Focus On Total Shareholder Return

Some investors make investment decisions based on the number of consecutive years in which a company has increased its dividend and classify companies using the following terminology:

  • Dividend King;
  • Dividend Champion;
  • Dividend Contender;
  • Dividend Achiever; or
  • Dividend Aristocrat

I am at a loss as to why dividend metrics should be relevant in the investment decision making process. The focus should be on Total Shareholder Return (TSR) potential; I state this in several posts (Archives).

Personal experience over the past ~37 years in which I have been an equity investor indicates the dividend component of the TSR pales in comparison to the earnings per share (EPS) growth and price/earnings (P/E) multiple change.

I have a few holdings with 2% - 4.5% dividend yields. Most of my top 20 holdings reported in my 2023 Year End FFJ Portfolio Review, however, have sub 2% dividend yields. In fact, Intuitive Surgical (ISRG), Berkshire Hathaway (BRK.b), and Copart (CPRT), my 15th, 16th, and 23rd largest holdings, distribute no dividend.

Following the completion of that review, I have:

  • exited The Toronto-Dominion Bank ( and The Bank of Montreal ( which were amongst my top 20 holdings;
  • exited SmartCentres Real Estate Investment Trust (, BCE (, Enbridge (, Emera (, The Bank of Nova Scotia (, and The Canadian Imperial Bank of Commerce ( which were not top 30 holdings;
  • added to my CPRT, Nike (NKE), BlackRock (BLK), and West Pharmaceuticals (WST) exposure; and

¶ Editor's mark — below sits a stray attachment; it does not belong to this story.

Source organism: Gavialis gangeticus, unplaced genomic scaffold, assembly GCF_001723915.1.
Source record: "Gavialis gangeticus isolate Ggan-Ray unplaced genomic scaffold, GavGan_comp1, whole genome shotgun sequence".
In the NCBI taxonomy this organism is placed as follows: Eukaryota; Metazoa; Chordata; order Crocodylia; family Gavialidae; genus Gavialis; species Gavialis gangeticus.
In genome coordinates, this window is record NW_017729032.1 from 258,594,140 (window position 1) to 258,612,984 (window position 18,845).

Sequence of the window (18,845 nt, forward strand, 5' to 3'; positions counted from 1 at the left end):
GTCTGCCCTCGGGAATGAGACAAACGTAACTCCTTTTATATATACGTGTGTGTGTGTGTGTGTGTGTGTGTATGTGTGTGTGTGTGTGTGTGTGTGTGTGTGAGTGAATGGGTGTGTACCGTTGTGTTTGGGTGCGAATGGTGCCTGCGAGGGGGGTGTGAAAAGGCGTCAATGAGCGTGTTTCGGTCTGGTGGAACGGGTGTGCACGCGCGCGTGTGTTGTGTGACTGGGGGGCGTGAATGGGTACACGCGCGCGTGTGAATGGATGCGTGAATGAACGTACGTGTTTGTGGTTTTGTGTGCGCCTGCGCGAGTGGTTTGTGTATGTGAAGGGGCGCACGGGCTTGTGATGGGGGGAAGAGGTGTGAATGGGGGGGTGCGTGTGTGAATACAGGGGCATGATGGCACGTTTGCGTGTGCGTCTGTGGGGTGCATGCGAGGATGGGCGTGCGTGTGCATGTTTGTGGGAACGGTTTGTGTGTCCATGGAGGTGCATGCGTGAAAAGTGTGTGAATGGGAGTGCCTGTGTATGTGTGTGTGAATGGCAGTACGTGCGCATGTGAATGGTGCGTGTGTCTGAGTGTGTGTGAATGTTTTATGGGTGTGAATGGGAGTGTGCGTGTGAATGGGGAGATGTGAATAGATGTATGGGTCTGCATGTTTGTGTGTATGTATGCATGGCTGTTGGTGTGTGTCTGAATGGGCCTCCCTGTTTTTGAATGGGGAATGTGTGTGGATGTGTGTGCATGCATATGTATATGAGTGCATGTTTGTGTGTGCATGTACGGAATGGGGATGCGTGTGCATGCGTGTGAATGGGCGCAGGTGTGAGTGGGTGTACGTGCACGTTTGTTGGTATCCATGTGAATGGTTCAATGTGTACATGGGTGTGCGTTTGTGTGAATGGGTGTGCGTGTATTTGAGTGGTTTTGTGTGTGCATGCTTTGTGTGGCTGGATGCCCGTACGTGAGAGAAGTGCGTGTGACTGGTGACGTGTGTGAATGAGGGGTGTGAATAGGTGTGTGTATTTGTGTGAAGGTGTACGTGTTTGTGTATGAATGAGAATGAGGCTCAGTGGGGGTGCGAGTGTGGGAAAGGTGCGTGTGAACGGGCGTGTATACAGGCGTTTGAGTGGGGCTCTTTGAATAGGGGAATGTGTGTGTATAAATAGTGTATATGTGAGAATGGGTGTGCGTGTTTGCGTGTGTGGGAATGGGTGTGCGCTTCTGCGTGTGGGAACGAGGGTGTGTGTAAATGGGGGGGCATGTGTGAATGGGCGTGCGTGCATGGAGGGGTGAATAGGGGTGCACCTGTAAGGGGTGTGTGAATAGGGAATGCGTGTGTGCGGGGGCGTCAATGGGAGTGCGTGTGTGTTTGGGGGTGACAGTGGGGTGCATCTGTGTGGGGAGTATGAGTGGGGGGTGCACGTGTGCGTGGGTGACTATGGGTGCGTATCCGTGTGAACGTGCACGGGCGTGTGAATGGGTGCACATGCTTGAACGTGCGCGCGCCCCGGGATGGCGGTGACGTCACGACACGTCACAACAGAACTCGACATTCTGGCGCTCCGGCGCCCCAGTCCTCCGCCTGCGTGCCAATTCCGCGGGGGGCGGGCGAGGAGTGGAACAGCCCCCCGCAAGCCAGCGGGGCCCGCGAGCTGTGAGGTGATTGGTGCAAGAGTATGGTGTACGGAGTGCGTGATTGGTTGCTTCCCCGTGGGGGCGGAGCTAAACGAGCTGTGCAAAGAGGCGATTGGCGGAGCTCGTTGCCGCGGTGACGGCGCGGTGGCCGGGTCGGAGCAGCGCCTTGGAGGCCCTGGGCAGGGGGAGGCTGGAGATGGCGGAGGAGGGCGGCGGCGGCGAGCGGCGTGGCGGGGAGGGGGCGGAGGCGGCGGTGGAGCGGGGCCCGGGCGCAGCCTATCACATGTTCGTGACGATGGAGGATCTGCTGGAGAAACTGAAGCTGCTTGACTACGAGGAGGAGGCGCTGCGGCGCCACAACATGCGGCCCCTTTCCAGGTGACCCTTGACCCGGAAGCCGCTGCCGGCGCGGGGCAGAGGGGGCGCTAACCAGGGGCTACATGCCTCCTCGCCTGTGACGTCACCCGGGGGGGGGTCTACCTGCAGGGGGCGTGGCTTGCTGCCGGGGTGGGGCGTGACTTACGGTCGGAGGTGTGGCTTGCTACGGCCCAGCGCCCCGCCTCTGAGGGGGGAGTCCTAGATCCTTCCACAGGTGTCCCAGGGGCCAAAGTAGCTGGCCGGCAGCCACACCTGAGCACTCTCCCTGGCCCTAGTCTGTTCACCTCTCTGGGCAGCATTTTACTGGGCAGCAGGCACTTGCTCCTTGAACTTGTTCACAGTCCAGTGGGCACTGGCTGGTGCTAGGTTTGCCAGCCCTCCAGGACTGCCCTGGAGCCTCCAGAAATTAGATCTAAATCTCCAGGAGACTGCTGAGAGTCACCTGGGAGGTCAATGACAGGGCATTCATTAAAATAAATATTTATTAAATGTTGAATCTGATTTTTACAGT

• initiated positions in Zoom Video Communications (ZM), Paycom Software (PAYC)  and Veeva Systems (VEEV).

I replaced attractive dividend yielding companies with no dividend or low dividend yielding companies. The no dividend or low dividend yielding companies, however, have the potential to generate superior TSRs over the long term.

Given these changes, the dividend income reported monthly will be substantially lower than historical levels. This is of little importance to me in the big picture.

In addition, I have dramatically reduced my exposure to Canadian companies. The vast majority of my purchases in recent years have been US companies; I think I can generate much better TSRs from US companies.

In addition, I am less rigid about a company's valuation when making investment decisions. Higher growth companies such as CPRT, ISRG, WST, and VEEV, for example, are likely to generate superior TSRs than the companies I have exited. It is only logical that higher growth companies would have higher valuations. Naturally, I am not prepared to invest in higher growth companies at any price!

Final Thoughts

A host of factors influence our investment decisions, and therefore, not everyone will agree with my investment strategy. If you, however, fixate on dividend metrics when making investment decisions, I strongly encourage you to read Morgan Stanley Investment Management's Total Shareholder Return Linking The Drivers of Total Returns to Fundamentals!

I wish you much success on your journey to financial freedom!

Note: Please send any feedback, corrections, or questions to [email protected].

Disclaimer: I do not know your circumstances and do not provide individualized advice or recommendations. I encourage you to make investment decisions by conducting your research and due diligence. Consult your financial advisor about your specific situation.

I wrote this article myself and it expresses my own opinions. I do not receive compensation for it and have no business relationship with any company mentioned in this article.